A Filmmaker's Guide to Jordan Peele's 'Us' (2019) - Part 3

by Annie Kapur 12 days ago in movie review

Subtleties and Their Usage

A Filmmaker's Guide to Jordan Peele's 'Us' (2019) - Part 3

We can all agree that Jordan Peele's Us (2019) is quite possibly one of the best films of the last ten years and has potential to be one of the greatest movies of the 21st Century (but not the greatest, that space is saved for There Will Be Blood (2007), sorry Peele). Us (2019) is a brilliant movie in which subtleties reign supreme in exciting the audience's understanding of the film. Everyone guesses what everything means and so, we're going to look at some subtleties of our own and see how they're used to create meaning. This should be interesting seeing as, especially in horror film, these subtleties in usage are becoming evermore popular. If you'd like to start at the beginning of this series of articles, then please proceed to click here: https://vocal.media/horror/a-filmmaker-s-guide-to-jordan-peele-s-us-2019 - but you don't have to read the others in order to understand this article. They are entirely separate and can be read in any order at all. So once again, here's your spoiler alert if you haven't see the film. Let us get on with this article on the subtleties used in Jordan Peele's Us (2019).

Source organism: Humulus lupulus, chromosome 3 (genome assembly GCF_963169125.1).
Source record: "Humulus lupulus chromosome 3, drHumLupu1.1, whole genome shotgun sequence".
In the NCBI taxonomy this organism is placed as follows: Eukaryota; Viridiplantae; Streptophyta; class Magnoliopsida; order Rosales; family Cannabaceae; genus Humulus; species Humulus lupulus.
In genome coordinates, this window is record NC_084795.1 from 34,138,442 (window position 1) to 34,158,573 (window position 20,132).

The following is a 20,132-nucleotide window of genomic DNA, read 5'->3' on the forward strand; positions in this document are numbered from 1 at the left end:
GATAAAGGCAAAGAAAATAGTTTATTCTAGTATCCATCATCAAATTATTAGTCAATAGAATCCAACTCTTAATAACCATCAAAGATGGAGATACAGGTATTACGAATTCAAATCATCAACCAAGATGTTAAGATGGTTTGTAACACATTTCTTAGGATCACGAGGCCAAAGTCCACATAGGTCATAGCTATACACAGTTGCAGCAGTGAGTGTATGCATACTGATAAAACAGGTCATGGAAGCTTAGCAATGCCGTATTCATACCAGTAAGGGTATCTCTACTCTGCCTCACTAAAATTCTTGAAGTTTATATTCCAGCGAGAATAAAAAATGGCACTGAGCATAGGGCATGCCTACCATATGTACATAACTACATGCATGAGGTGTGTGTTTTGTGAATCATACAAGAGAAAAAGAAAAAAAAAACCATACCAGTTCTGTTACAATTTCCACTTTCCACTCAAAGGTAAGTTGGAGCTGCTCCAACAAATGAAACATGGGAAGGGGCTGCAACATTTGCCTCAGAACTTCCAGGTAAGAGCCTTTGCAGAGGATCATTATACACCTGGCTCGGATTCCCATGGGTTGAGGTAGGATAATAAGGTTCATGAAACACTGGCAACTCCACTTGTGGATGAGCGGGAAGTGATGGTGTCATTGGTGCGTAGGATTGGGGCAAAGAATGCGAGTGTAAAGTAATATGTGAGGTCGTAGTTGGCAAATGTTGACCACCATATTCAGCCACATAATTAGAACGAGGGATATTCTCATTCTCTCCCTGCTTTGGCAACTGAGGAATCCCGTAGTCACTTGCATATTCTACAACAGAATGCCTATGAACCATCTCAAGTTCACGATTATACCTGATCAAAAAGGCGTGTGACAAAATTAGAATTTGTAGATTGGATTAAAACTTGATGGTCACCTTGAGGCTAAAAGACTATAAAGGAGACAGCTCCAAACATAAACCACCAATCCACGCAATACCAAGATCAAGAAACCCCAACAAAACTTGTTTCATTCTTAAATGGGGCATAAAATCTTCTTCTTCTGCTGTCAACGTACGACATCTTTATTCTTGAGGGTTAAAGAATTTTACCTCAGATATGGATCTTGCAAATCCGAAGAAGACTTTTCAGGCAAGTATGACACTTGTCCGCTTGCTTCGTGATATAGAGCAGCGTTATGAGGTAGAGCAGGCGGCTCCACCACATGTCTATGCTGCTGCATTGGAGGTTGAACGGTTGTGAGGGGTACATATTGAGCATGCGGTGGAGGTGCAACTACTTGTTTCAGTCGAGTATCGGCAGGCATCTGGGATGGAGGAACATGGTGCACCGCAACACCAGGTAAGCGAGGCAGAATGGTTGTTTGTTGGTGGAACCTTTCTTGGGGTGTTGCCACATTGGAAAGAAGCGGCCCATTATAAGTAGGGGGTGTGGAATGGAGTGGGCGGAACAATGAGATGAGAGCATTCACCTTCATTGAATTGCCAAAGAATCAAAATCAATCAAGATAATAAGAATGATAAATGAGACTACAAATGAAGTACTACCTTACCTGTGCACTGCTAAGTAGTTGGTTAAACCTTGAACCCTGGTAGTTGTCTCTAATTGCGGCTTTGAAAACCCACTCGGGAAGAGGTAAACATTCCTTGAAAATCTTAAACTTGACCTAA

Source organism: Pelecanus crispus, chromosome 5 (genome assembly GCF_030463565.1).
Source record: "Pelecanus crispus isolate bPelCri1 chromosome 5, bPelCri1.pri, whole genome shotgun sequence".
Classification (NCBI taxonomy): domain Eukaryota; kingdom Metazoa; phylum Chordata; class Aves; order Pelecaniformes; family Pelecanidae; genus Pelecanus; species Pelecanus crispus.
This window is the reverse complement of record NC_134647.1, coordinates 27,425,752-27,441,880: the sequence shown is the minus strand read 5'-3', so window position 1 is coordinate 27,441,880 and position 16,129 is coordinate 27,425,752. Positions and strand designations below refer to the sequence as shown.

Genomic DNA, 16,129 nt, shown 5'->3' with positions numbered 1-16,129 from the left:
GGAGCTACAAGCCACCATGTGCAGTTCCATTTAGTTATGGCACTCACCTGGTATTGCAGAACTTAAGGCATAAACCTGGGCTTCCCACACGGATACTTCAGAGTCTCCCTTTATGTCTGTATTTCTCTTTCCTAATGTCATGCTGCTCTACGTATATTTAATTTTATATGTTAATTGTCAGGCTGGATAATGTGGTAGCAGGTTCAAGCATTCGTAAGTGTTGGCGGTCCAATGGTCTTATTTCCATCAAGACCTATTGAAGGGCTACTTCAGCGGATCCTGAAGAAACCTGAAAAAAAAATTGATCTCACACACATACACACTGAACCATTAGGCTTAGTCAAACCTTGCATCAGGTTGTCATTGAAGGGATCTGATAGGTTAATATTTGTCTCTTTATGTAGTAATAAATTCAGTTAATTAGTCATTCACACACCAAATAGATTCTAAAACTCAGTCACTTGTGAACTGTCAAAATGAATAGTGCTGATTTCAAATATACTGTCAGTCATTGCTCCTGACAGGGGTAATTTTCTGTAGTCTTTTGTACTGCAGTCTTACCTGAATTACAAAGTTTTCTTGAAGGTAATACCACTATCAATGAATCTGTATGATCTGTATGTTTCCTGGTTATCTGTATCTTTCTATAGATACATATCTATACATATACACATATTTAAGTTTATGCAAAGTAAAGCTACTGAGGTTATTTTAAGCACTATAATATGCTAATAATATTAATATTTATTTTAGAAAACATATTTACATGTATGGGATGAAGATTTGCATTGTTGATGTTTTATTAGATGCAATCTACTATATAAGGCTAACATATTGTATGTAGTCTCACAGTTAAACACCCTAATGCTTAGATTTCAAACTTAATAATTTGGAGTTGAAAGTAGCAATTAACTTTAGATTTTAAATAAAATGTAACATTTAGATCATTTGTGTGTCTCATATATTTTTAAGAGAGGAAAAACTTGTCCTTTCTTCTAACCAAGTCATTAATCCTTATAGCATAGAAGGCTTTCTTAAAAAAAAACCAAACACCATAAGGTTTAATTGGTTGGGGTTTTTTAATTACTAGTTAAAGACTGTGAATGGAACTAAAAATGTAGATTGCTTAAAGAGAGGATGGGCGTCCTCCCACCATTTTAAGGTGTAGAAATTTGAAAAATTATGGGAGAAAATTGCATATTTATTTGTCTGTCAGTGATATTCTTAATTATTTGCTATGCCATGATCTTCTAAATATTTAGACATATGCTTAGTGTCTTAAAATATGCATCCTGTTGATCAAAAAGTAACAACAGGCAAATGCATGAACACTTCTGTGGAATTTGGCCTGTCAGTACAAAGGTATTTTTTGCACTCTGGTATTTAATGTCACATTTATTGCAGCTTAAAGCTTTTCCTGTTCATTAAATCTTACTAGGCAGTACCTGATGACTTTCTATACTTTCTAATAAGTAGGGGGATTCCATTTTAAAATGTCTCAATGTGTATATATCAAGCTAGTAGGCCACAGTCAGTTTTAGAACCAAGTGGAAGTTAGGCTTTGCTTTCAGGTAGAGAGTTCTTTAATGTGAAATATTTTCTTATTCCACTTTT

Subtleties in the film can include basically anything, but if you did happen to read part 2 of this series then you'll see that we covered subtleties in very slight detail, but not as much as to dedicate an entire article to them. In this article, we're going to discuss these subtleties, how effective and subtle they are at delivering their message and what questions we can ask of the filmmaker who has presented them to us.

Subtlety 1: Shadows and Reflections

Shadows and reflections are used as subtleties throughout the film to present us with distance between the real and the tethered. Shadowing is a really creepy way of doing it because of the fact it shows the real and tethered directly connected together if we look at it through the lens of a symbol. Check it out in frame:

When we see the tethered, we see shadowing - it's only when we see the real family and shadowing (at the beach scene) that we know that the tethered are getting closer seeing as the 'shadows' are there. (As Red states in the film that the girl had a shadow' - we can assume that the bigger the shadow is the closer the tethered is). Seeing as, in this scene, the tethered's shadows are massive, almost never ending, we can also assume that they are directly in front of the family they seek. Reflections are used in a similar way because the tethered looks almost exactly like the real being and, with this, Jordan Peele can mix them up without the audience noticing. This is exactly what he does:

The point of this is simple, not only does is present the audience with a difference between light and dark, slowly bringing them together, it also presents the doppelgänger theory in more detail and more physical imagery. The audience therefore understand it better and make more sense of it when the actual plot begins taking place.

The questions we can ask of the filmmaker are:

- Are there any other meanings to shadows and reflections?

- How do the shadows and reflections propel the plot forwards and what was the motivation to use them over other symbols that commonly represent the same or a similar thing?

- Were the shadows and reflections initially by accident or were they purposeful at every point in the film?

Subtlety 2: Hands